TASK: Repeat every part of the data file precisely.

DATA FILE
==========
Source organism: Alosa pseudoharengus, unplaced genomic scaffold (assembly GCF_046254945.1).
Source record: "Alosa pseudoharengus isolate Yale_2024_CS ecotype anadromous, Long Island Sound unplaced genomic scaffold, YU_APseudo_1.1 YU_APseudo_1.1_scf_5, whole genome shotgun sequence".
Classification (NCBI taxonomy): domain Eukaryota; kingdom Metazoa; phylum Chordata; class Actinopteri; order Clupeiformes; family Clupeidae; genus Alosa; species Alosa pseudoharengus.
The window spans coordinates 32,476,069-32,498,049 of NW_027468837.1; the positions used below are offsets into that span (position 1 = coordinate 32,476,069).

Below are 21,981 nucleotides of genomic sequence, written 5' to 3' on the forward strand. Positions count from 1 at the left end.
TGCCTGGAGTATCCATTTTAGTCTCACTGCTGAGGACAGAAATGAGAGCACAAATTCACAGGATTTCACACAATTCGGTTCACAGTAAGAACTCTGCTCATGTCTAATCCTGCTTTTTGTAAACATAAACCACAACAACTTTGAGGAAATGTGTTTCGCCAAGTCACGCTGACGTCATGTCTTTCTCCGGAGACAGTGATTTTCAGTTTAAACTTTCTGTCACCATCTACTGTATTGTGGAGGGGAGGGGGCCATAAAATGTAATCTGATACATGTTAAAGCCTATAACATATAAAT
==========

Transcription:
Source organism: Alosa pseudoharengus, unplaced genomic scaffold (assembly GCF_046254945.1).
Source record: "Alosa pseudoharengus isolate Yale_2024_CS ecotype anadromous, Long Island Sound unplaced genomic scaffold, YU_APseudo_1.1 YU_APseudo_1.1_scf_5, whole genome shotgun sequence".
Classification (NCBI taxonomy): domain Eukaryota; kingdom Metazoa; phylum Chordata; class Actinopteri; order Clupeiformes; family Clupeidae; genus Alosa; species Alosa pseudoharengus.
The window spans coordinates 32,476,069-32,498,049 of NW_027468837.1; the positions used below are offsets into that span (position 1 = coordinate 32,476,069).

Below are 21,981 nucleotides of genomic sequence, written 5' to 3' on the forward strand. Positions count from 1 at the left end.
TGCCTGGAGTATCCATTTTAGTCTCACTGCTGAGGACAGAAATGAGAGCACAAATTCACAGGATTTCACACAATTCGGTTCACAGTAAGAACTCTGCTCATGTCTAATCCTGCTTTTTGTAAACATAAACCACAACAACTTTGAGGAAATGTGTTTCGCCAAGTCACGCTGACGTCATGTCTTTCTCCGGAGACAGTGATTTTCAGTTTAAACTTTCTGTCACCATCTACTGTATTGTGGAGGGGAGGGGGCCATAAAATGTAATCTGATACATGTTAAAGCCTATAACATATAAAT